We’re almost through the Autumn buying period, with one more NH horse to find for Martin Keighley. Then as we go into 2015 the plan is to stop buying for a while and run the current stock of horses through their various campaigns, be it Flat, hurdling or chasing. We’ve also found that the whole process of organising and administering the partnerships, as well as going to see them race, is quite a bit more time-consuming than we expected, which is why we’ll cap the number of horses in training at any one time at 12.
Another very interesting learning over the last year or so has been the way in which certain agents work well for Owners for Owners, whereas others, for all sorts of reasons, don’t. Increasingly in National Hunt we’re now using Gerry Hogan and also last week, Aiden Murphy at the Tattersalls sale in Ireland, described as “the world’s most comprehensive NH sale”, which had 1,492 horses, mainly foals, listed in the catalogue. We ended up buying two bay colt foals – Lot 735, a Sholokhov who will go to Aiden’s stud near Stratford-upon-Avon, and Lot 920, by Oscar, who will stay at a farm in Tipperary near Gerry, until ready to come into training. This is the first time we’ve ever bought foals, and we’ve invested in them because the price of three-year-old store horses and ready-to-race jumpers is climbing incredibly rapidly. In effect we have bought two for the price of one, even when adding in the cost of keep. We’ve bought them to race, not primarily for pinhooking, although obviously we’ll keep an eye on both their development and their value as we go through the next couple of years.
We don’t always buy through agents, and indeed Rachael Green was also looking for a yearling, and she and Anthony Honeyball will continue their search for a youngster, which when bought will go to them. Equally on the Flat the whole of the Burke family have an excellent eye for a horse and to go to the sales with them is like participating in a master class on buying (and rejecting) Flat horses. The most pleasing common denominator is the way in which all these people have Owners for Owners’ best interests at heart. They won’t let us over-pay and are quick to reject unsuitable horses. Since the initial buying decision is probably the most important decision any owner makes, it is fantastic to have all this expertise on our side.
So it only seems fitting to introduce some photos of current youngsters. As you’ll see there is one of the mighty Lord Ben Stack who we bought at Arqana, Deauville last Autumn to race on the Flat with Karl Burke. We’re hoping he will come out in the Dante next Spring and we can plan a campaign from then onwards. Amusingly, all our jumps trainers have already said how much they would love to have him! Then at this year’s Arqana sale we bought a lovely Medicean from a superb dam line for the knock-down price of €40,000. He is a great example of finding value at the sales because he went into the ring with an abscess on his near fore which inhibited bidding. Karl and another of our contacts, Lars Kelp, felt that this was relatively minor and could be easily treated, which is turning out to be the case. He is a tall horse and like many Mediceans will need time. As you can see, he has just started the breaking process and is learning the ropes at Middleham. Finally there is an endearing picture of the baby of the trio, the foal colt by Oscar. You can now see why I headed this blog, “The Long and the Short and the Tall”. We wish all three of them the very best over future Flat seasons.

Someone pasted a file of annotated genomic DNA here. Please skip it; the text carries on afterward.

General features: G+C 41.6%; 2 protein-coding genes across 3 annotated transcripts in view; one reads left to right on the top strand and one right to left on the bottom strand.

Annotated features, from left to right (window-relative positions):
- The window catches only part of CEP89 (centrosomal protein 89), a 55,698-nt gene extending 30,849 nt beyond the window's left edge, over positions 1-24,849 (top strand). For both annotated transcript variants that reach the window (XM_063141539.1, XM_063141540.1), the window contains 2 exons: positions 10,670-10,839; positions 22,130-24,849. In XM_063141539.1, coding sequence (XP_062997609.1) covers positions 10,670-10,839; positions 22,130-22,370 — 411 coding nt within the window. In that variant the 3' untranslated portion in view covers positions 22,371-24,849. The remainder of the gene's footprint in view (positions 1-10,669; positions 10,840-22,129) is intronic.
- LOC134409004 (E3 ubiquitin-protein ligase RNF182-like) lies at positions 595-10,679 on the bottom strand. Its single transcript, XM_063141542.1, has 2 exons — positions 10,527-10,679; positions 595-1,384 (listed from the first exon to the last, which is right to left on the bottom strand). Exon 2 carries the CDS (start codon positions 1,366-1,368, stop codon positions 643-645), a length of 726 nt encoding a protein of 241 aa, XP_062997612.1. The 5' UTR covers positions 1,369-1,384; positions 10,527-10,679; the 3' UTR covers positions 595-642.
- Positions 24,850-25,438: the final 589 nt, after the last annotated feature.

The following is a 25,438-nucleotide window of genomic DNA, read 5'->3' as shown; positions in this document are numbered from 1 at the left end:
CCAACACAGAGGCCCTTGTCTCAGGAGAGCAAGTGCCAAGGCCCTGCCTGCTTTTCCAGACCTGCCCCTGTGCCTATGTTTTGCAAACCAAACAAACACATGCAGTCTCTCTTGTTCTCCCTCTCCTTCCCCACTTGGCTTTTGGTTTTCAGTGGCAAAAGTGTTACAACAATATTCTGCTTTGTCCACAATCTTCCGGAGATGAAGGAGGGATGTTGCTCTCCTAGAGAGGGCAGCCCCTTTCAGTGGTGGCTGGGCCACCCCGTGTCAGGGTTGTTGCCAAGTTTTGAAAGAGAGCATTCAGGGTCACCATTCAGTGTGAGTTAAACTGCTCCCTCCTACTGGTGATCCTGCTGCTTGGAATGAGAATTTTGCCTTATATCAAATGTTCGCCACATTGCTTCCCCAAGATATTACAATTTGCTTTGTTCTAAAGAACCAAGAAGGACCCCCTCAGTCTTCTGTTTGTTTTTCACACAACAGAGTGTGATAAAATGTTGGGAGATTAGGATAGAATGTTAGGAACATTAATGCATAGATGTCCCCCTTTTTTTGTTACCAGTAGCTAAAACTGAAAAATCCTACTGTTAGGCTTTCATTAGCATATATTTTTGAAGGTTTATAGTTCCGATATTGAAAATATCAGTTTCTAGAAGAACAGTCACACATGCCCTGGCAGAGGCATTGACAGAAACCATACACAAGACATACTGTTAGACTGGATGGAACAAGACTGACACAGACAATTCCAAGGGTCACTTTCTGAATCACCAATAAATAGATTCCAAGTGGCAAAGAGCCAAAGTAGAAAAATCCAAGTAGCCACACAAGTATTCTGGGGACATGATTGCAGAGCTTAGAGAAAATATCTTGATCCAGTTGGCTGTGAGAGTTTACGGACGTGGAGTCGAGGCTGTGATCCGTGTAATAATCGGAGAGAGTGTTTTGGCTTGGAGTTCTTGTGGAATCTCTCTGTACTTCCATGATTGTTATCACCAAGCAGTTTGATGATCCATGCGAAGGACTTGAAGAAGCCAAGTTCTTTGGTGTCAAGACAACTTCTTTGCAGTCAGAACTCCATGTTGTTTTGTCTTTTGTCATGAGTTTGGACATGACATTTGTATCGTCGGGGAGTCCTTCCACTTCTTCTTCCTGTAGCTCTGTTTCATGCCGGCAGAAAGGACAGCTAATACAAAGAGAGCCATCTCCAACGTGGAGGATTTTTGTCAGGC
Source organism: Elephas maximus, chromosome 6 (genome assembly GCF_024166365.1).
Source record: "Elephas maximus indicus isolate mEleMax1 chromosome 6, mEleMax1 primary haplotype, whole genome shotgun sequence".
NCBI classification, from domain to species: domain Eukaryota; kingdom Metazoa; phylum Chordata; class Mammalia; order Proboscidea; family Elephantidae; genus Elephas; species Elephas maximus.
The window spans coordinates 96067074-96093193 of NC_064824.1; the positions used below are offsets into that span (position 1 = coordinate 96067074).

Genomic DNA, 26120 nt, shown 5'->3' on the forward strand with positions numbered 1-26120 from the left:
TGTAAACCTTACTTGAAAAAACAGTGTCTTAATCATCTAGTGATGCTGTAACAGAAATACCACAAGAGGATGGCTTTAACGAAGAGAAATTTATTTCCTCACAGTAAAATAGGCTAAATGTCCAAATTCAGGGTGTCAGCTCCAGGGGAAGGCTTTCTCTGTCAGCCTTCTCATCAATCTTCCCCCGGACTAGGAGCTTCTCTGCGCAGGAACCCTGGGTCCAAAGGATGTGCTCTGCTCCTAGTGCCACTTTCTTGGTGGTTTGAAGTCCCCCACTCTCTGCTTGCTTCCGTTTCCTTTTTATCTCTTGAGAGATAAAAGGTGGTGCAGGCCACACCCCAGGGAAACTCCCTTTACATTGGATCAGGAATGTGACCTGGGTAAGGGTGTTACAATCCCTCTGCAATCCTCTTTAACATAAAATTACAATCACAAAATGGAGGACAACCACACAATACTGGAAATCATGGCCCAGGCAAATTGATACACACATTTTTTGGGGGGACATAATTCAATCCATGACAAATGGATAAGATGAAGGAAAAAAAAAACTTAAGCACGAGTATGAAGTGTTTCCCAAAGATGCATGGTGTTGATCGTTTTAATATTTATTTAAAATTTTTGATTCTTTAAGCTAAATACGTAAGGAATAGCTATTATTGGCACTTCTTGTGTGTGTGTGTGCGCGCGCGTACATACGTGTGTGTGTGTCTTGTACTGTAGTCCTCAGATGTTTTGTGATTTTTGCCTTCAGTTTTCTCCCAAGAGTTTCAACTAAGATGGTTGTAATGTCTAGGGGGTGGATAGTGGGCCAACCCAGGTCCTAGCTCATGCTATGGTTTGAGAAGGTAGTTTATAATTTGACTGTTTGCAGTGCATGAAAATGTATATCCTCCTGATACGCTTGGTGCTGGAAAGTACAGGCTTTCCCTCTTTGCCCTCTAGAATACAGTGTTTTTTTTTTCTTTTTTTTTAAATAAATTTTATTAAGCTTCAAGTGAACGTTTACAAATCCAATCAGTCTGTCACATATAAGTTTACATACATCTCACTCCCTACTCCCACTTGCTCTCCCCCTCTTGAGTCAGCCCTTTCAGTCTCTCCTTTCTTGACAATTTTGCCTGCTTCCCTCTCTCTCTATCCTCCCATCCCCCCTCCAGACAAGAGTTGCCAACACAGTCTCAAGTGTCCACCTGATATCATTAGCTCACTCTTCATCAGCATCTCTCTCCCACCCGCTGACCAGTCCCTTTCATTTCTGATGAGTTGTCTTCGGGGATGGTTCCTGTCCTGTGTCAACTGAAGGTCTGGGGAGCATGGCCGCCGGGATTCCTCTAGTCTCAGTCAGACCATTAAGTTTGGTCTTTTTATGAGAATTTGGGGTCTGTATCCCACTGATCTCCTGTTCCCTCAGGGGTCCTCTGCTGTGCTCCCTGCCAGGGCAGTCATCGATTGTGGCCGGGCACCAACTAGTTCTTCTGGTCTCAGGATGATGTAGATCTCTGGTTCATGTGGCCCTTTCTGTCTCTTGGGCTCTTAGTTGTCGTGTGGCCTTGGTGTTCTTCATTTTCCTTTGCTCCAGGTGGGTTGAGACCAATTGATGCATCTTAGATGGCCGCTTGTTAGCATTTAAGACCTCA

Saturday, 1 November 2014
Despite the real economies around the globe still being in post-recessionary deficit reduction modes, there is little evidence of that in the rarefied world of global bloodstock, particularly on the Flat but increasingly in NH as well. Regular readers of the blog will know that several of us connected to Owners for Owners have been trawling through the sales catalogues over the autumn, trying to find a well-bred and racy filly. Indeed, Tim Dykes and I have probably looked at 500 fillies ….. and amazingly haven’t bought one, for the simple reason that the well-bred ones didn’t impress as racehorses but the ones that did were not bred in the purple, or at least within our budget. Reluctantly we’ve come to the conclusion that to find both criteria fully met we would have at least to double our budget, to over £150,000. So we have postponed this hunt until there is a softening of the market.
For a graphic illustration of this, here is a summary of the average and median prices from the Goffs’ Orby and Tattersalls’ Book 1 sales:
|Tattersalls’ Book 1>||2014||235,935 gns||150,000 gns|
|2013||207,501 gns||130,000 gns|
|2012||162,825 gns||100,000 gns|